Re: We've been down this road before

        Especially when they are talking about incompatibility with an *amendment* to the constitution.

        Why can’t it be changed back?

        1. doublelayer Silver badge

          Re: We've been down this road before

          It can be changed back, but their points usually include the following:

          1. You can't just pass a law, because it will be invalid. If you want to change something, you have to pass an amendment first.

          2. It is hard to pass an amendment, so you need to plan for how you're going to accomplish that.

          When people argue on that basis, they aren't saying that it is impossible to change it, but that you cannot act as if that change has already occurred.

      2. KSM-AZ

        What in the world are we teaching children in school.

        The fact that someone would make this statement, and seven people would agree should scare you. William Shakespeare wrote plays in the 1500's the concepts of which still are still relevant today. Sam Clemens aka Mark Twain wrote books articles and such that are as relevant today as they were in the 19th century.

        The US constitution is the gold standard, at least the words should be. It defines limits to government, and simple to understand rights. Dismissing it because it "was written in the 18th century" is like dismissing the evil 10 commandments because they were written before Christ was born. I keep forgetting how concepts like "Thou shall not kill" and "Thou shall not steal" are antiquated and should be ignored because everything is relative these days.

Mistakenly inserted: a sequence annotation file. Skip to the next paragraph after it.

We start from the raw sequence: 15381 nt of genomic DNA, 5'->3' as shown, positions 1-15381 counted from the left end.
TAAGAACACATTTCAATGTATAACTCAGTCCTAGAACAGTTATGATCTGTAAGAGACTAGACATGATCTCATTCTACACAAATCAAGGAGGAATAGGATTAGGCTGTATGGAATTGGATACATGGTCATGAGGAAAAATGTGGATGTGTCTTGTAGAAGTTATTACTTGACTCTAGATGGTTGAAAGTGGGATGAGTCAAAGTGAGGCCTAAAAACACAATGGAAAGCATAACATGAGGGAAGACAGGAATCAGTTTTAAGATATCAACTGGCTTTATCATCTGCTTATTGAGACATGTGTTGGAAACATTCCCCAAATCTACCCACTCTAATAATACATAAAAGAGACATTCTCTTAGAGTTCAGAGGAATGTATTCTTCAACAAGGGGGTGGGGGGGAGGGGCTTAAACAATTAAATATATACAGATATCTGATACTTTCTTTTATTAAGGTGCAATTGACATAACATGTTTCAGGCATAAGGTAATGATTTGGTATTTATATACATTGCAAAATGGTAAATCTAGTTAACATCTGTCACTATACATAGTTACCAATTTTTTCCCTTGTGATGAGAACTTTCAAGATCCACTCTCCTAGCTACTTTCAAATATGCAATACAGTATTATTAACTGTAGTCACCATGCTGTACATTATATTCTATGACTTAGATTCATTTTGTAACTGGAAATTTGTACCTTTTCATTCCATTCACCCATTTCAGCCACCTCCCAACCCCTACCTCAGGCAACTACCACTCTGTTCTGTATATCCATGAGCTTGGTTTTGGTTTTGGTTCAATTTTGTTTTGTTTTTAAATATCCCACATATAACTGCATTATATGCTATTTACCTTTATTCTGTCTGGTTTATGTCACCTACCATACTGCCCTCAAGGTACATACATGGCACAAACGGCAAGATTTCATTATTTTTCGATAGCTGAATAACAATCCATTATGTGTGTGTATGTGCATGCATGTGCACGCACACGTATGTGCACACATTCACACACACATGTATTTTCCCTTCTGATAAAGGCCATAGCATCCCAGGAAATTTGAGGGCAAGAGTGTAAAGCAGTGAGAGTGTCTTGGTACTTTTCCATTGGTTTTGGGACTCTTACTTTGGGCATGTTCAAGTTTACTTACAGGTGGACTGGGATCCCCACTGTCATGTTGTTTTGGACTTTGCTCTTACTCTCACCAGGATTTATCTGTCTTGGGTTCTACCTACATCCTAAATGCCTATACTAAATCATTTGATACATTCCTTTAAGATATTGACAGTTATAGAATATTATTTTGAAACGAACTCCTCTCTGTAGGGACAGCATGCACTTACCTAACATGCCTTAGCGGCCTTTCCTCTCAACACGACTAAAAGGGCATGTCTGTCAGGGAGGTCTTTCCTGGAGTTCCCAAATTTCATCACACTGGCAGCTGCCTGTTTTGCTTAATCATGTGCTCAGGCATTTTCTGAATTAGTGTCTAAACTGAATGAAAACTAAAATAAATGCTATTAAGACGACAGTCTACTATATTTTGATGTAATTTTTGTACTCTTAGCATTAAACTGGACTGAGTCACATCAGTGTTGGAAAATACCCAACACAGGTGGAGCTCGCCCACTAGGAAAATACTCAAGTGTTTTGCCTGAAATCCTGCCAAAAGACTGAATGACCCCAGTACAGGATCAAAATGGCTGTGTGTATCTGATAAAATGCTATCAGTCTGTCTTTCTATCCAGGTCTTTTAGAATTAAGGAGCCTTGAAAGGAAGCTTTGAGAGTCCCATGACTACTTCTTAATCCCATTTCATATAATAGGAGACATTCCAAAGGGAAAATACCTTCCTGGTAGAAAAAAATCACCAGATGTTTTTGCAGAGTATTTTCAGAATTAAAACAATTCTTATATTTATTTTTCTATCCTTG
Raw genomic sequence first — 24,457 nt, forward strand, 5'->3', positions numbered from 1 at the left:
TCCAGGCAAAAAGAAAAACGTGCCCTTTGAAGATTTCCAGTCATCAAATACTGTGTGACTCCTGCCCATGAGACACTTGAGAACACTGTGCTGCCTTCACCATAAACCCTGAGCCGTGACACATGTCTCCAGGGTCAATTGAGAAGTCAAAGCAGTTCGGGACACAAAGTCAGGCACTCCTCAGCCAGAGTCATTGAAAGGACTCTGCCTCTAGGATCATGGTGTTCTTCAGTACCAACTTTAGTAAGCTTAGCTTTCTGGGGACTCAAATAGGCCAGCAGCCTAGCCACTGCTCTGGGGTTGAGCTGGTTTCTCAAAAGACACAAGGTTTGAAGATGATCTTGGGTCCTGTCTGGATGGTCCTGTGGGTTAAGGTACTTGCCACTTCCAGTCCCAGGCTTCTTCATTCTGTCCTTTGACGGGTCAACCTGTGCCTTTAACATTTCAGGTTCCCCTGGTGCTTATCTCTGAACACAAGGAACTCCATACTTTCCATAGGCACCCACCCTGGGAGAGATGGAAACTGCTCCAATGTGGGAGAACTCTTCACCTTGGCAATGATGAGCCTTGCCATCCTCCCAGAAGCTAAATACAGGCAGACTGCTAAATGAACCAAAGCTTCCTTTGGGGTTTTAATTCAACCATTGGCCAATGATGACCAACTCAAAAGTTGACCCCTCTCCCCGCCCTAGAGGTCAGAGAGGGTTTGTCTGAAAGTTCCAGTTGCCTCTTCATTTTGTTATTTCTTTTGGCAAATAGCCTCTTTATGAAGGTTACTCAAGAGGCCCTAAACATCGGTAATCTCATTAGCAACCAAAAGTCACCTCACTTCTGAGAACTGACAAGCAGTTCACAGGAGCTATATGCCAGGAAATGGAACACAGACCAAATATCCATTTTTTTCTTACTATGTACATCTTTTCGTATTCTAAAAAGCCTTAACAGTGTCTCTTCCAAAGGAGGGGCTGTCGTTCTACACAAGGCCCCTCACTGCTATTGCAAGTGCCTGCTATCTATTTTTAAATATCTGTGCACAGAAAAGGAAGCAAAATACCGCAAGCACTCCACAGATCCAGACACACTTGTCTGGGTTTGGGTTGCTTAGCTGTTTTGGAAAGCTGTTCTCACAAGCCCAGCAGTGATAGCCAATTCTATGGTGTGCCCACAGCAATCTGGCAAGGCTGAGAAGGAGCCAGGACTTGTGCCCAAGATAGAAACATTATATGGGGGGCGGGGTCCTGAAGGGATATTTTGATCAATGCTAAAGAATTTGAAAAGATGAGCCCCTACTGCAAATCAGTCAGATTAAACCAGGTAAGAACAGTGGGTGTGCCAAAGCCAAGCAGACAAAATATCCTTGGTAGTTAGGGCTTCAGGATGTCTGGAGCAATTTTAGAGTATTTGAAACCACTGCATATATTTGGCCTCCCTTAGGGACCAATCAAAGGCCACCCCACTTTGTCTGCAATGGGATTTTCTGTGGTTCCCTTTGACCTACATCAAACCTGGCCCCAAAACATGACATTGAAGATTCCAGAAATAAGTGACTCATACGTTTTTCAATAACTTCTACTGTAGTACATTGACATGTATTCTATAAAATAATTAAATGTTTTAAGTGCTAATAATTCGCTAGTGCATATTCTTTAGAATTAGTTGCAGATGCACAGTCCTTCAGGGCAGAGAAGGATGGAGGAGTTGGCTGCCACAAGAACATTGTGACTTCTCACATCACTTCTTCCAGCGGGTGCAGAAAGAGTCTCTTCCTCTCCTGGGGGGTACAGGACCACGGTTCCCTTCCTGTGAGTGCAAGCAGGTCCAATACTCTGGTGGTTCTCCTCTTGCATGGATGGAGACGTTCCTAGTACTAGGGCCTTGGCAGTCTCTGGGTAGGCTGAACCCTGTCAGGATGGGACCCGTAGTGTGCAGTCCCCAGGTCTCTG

People better wake the f*ck up or these dystopian futures of Sci-Fi hollywood are going to be a reality. There are groups of people pushing society to a breaking point so they can "fix" it and take over every aspect of your life. I'll be dead by the time it matters but you young people out there should spend a little more time reading some of the documents created in the 18th century and earlier, before before you talk your way into an enslavement you were not expecting.

        Risc-V is the tip of the iceberg. Groups of people that are in, and around governments around the world are pushing very hard to control everything you, the unwashed masses, want to do.

        1. doublelayer Silver badge

          Re: What in the world are we teaching children in school.

          The statement you're disagreeing with and the statement they made don't appear to be the same statement. They didn't say that it was irrelevant because it was old. They said it wasn't perfect, and one of the reasons was that it was old. It wasn't perfect at the time, which many contemporaneous documents will demonstrate, so we shouldn't expect it to be perfect now.